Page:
10 Nordic RhapsodyThe 20-year-old Swedish violinist Johan Dalene, winner of the 2019 Carl Nielsen Competition, is joined by Norwegian pianist Christian Ihle Hadland on Nordic Rhapsody, his second CD on the BIS label (BIS-2560 naxosdirect.com/search/bis-2560).

A dazzling Presto from Sinding’s Suite im alten Stil Op.10 sets the tone for a recital bursting with strong, brilliant tone and outstanding technique, with Hadland an excellent partner. Stenhammar’s Two Sentimental Romances Op.28, three of the Six Pieces Op.79 by Sibelius, Nielsen’s Romance in D Major, Rautavaara’s Notturno e Danza and Grieg’s Sonata No.1 in F Major Op.8 complete an impressive recital disc from a player from whom we will clearly be hearing a lot more in the future.

11 A French ConnectionOn A French Connection violinist Daniel Rowland and pianist Natacha Kudritskaya present what the violinist calls “two wonderful, luscious, gorgeously romantic pieces, one a perennial favourite, the other still all too rarely heard” (Champs Hill Records CHRCD157 champshillrecords.co.uk).

The latter is Chausson’s Concerto for Violin, Piano & String Quartet, the duo being joined by violinists Francesco Sica and Asia Jiménez Antón de Vez, violist Joel Waterman and cellist Maja Bogdanović in a passionate performance to open the disc.

World-premiere recordings of effective arrangements of three Debussy Preludes by Craig White precede the “perennial favourite”: the Franck A Major Sonata. It does indeed turn up regularly on CD, but is nevertheless always welcome, especially in warm, sensitive performances like this.

12 Duo ShuCellist Yi-wen Zhang and pianist Nanyi Qiang have been collaborating since 2002 and founded the DUO SHU in 2019. Their self-titled debut CD on the Blue Griffin label features two songs by Fauré, Schumann’s Five Pieces in Folk Style Op.102, Rachmaninoff’s Vocalise Op.34 No.14, Dvořák’s Four Romantic Pieces Op.75 and Bartók’s Romanian Folk Dances, together with Longing for SHU by Weijie Gao (BGR581 bluegriffin.com).

It’s a very pleasant disc with some passionate playing, particularly in the Dvořák, with a singing cello tone and crystal-clear piano playing, although the double-stopping passages in the cello sound a bit laboured in places.

Listen to 'DUO SHU' Now in the Listening Room

13 Wieder AthertonChances are you’ve never heard Boccherini cello concertos sound the way they do on Cadenza, the new CD from cellist Sonia Wieder-Atherton that features the concertos No.3 in D Major G476, No.4 in C Major G477 and No.6 in D Major G479 in small combo arrangements by Wieder-Atherton and cimbalom player Françoise Rivalland. The other players are Amaryllis Billet (violin), Rémi Magnan (double bass) and Robin Billet (bassoon) (ALPHA667 naxosdirect.com/search/alpha667).

Wieder-Atherton says that incorporating the cimbalom results in our “hearing the dances, the infinite colours and the bursts of rhythmic music,” but it does seem an odd way to present Boccherini, especially when you add the lengthy cadenzas from various contributors with – at times – cimbalom, drones and finger cymbals, and musical material from Handel and Stravinsky.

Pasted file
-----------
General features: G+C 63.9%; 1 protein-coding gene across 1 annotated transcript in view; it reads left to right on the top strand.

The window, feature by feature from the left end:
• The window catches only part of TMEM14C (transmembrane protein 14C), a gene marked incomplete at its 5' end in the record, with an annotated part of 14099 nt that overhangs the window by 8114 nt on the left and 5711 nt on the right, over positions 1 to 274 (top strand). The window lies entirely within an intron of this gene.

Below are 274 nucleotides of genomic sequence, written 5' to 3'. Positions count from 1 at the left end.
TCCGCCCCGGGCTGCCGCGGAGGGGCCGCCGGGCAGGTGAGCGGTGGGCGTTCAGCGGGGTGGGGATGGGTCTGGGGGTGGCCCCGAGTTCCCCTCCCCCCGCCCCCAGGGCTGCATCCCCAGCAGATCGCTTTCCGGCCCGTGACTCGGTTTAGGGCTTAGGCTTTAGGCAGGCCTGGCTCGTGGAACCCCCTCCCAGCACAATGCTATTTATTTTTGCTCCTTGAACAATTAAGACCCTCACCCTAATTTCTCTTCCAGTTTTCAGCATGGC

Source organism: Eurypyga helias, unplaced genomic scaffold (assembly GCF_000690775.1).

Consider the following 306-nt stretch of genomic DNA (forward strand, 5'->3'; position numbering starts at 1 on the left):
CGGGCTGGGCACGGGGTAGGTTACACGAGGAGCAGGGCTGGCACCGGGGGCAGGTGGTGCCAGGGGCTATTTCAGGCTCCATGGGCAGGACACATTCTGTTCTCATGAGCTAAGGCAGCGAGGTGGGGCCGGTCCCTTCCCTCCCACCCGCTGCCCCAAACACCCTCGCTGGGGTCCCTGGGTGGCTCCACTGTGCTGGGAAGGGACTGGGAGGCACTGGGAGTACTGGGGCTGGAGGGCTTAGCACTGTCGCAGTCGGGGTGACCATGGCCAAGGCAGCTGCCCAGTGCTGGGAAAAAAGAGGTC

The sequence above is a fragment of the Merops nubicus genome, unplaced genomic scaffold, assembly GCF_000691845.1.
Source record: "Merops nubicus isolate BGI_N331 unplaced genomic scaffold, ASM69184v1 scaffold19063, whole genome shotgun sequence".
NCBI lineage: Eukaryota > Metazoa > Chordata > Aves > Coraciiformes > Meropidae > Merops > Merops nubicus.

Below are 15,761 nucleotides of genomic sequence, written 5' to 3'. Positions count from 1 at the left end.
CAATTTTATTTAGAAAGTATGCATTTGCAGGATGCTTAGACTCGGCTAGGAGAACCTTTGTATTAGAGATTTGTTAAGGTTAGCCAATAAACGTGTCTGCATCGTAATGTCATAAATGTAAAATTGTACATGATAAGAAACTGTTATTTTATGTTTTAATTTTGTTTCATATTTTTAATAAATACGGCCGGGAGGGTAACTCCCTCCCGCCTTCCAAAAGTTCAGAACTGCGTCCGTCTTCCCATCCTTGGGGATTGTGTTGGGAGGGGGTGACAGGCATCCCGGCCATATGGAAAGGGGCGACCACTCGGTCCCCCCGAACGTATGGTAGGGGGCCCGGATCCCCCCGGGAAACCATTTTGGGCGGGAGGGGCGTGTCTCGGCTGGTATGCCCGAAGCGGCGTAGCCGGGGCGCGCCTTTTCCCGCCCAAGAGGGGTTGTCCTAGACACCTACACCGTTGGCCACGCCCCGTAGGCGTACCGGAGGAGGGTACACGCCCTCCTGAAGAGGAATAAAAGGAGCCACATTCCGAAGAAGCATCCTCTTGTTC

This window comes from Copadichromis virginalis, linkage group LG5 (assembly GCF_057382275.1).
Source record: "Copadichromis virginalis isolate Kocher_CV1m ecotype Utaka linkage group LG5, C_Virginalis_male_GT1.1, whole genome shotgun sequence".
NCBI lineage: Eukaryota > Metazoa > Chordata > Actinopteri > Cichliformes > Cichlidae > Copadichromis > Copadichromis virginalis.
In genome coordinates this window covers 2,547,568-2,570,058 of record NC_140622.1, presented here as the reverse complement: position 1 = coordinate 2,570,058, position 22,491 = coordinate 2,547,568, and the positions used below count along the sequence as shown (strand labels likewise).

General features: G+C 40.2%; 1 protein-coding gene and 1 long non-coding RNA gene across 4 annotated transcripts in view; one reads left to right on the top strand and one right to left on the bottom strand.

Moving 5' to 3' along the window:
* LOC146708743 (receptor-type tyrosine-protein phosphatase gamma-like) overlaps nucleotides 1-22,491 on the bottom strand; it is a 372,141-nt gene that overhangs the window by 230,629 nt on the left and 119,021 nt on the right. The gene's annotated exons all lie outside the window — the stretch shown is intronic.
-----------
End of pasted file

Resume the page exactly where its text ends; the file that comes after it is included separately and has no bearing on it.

14 Nights TransfiguredGuitarist Aaron Larget-Caplan follows up his 2010 CD New Lullaby – 14 Enchanting Ways to Fall Asleep with Nights Transfigured – Vol.2 of the New Lullaby Project, a second collection of short pieces by 14 different composers written for Larget-Caplan between 2009 and 2020 (Stone Records 5060192781106 stonerecords.co.uk).

Don’t be misled by the title. Although there’s obviously a general sense of calm throughout the CD, this isn’t a disc of music for children but a fascinating collection of exquisite contemporary miniatures for classical guitar that explore a wide range of musical languages and often employ extended guitar technique, all of it beautifully played and recorded.

15 Kontogiorgos KaleidoscopeGreek guitarist Pavlos Kanellakis is the soloist on Kaleidoscope, a recital of world-premiere recordings of works by George Kontogiorgos (Naxos 8.579084 naxosdirect.com/search/8579084). The music is essentially tonal and very accessible.

The five-movement Sea Vespers from 2015 takes melodies from the composer’s songs from the 1960s and 1970s. Kanellakis is joined by cellist Vangjel Nina in the four-movement Cansonata from 2014. Elegy was written in 1980 and revised for Kanellakis in 2006 when Kontogiorgos was writing the commissioned guitar suite that gives the CD its title, the four-movement Kaleidoscope consisting of multi-coloured fragments that shift and dance as if viewed through a kaleidoscope.

The darker Emotions from 2018 completes a recital of performances that can be considered definitive, Kanellakis having worked closely with the composer.

16 Violeta VicciMirror Images, the latest album from violinist, violist and vocalist Violeta Vicci, features world-premiere recordings of solo works by Ragnar Söderlind, Imogen Holst and Jean-Louis Florentz, plus related works by Bach and Ysaÿe and six interspersed improvisations (two of them vocal) by Vicci (Gramola GRAM98010 naxosdirect.com/search/gram98010).